How it All Developed
In an interesting "backstory," the executives revealed that Royal Caribbean Group had already been working with Utah's former governor Mike Leavitt, who is also former secretary of the U.S. Department of Health and Human Services, on the COVID-19 issues, while, at the same time, Norwegian Cruise Line Holdings had hired Dr. Scott Gottleib, former commissioner of the U.S. Food and Drug Administration, for global health and wellness initiatives.
"I think it's actually a big story that Dr. Gottleib and our governor [Leavitt] had worked together in 2005 when there was a bird flu outbreak," said Ritzenthaler. "So, they got together and we started doing this as a team." Both men are now the co-chairs of the "Healthy Sail Panel."
Why Not Broader Collaboration?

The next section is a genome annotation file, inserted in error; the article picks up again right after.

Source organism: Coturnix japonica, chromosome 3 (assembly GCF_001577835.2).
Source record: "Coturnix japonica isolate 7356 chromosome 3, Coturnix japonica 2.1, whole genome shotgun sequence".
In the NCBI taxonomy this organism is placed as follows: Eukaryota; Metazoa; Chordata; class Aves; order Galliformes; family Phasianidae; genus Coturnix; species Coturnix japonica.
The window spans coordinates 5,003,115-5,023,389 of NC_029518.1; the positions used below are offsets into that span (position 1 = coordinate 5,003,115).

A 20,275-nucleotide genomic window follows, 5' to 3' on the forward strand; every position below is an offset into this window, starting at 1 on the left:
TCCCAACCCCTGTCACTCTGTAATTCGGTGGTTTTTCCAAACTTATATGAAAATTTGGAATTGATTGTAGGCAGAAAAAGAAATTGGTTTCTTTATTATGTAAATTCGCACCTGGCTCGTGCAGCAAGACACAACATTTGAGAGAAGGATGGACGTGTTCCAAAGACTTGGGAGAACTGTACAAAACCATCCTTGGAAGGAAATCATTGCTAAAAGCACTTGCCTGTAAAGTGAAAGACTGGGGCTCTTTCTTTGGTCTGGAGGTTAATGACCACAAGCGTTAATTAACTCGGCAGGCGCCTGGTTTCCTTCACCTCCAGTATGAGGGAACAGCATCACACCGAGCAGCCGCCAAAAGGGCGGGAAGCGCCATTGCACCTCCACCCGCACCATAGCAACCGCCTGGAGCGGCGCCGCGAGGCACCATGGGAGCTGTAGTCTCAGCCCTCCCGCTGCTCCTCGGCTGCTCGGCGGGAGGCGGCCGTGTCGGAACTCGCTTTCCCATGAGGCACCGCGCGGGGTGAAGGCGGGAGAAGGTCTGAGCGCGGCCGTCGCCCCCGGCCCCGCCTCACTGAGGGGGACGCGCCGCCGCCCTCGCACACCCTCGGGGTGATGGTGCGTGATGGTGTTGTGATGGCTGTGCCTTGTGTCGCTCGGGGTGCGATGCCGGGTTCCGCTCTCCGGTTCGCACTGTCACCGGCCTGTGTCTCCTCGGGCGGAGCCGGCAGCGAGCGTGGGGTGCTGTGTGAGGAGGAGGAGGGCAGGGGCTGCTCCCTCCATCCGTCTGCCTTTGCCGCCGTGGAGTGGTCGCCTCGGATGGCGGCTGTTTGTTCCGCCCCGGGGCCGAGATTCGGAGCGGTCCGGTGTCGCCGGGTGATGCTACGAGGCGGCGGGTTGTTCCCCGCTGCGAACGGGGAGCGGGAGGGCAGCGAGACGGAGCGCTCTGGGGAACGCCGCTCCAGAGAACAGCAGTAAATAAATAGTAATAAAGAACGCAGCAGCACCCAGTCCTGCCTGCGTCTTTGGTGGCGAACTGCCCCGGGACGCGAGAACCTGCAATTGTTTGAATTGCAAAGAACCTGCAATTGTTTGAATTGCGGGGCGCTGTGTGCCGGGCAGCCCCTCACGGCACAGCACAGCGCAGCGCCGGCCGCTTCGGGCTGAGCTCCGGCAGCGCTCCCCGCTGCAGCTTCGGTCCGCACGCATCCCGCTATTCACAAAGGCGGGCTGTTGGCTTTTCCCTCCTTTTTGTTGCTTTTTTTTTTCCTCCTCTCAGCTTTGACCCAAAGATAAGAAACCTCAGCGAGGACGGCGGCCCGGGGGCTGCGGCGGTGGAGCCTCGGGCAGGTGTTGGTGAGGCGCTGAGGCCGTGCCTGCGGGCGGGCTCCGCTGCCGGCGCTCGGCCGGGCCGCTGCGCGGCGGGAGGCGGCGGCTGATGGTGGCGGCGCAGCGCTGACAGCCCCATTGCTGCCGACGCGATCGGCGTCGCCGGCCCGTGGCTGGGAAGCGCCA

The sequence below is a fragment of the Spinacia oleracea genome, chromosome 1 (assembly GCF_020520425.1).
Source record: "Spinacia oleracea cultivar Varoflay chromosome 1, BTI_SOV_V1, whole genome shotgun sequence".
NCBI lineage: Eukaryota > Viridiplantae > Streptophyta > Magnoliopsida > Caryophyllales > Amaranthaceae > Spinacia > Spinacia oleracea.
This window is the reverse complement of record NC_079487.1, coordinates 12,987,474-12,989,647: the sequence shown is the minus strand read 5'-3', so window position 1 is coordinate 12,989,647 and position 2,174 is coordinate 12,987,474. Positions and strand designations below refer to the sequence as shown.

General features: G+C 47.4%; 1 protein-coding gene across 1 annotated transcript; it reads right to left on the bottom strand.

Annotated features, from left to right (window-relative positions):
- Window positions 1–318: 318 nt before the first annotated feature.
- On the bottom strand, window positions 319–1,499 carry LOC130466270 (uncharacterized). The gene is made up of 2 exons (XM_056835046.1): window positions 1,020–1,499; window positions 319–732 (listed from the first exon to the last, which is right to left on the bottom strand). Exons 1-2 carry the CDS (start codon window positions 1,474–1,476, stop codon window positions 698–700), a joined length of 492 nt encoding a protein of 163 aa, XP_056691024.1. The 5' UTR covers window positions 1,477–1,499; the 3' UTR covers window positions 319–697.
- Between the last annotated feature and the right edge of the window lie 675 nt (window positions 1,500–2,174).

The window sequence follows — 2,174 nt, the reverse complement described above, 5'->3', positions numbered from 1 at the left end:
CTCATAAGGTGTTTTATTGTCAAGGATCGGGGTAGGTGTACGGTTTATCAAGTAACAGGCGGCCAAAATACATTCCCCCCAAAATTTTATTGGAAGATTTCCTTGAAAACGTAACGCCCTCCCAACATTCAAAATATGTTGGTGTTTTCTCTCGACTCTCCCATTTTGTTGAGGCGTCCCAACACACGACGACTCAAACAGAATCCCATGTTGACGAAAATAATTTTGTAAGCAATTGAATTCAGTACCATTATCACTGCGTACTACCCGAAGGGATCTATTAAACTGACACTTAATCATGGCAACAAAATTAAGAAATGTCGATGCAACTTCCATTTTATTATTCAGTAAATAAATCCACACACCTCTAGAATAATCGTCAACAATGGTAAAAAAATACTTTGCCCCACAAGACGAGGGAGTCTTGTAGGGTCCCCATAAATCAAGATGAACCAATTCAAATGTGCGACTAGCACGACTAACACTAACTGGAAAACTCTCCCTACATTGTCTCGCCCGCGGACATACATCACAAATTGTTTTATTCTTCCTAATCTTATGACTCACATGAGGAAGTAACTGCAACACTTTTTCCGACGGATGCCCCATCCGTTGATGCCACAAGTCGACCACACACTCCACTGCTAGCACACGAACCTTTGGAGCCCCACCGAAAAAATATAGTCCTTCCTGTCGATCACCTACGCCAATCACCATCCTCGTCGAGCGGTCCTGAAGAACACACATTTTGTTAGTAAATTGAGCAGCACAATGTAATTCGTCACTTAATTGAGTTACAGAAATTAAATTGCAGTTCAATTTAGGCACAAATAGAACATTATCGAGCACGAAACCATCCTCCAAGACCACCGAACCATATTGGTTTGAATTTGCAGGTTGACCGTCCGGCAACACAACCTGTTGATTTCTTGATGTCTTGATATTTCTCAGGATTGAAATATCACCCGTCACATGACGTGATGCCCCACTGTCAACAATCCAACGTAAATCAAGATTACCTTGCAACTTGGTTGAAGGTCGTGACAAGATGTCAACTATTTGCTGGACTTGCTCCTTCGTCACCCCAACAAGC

Carnival Corp. has gone a different route, partnering with the World Travel & Tourism Council, on its own scientific summit set for July 23. So, the Royal Caribbean Group executives were asked why the world's largest cruise company was not also part of the RCL Group/NCLH collaborative effort.
"We are collaborating as an industry with CLIA, so CLIA has taken a very active role," Freed noted. "Companies operate independently and sometimes they come together. This one made sense for [RCL Group/NCLH] to work together."
Freed stressed, though, that "we're going to give all the great information that we learn complimentary to everybody....We are going to share this information with as many people who want that information."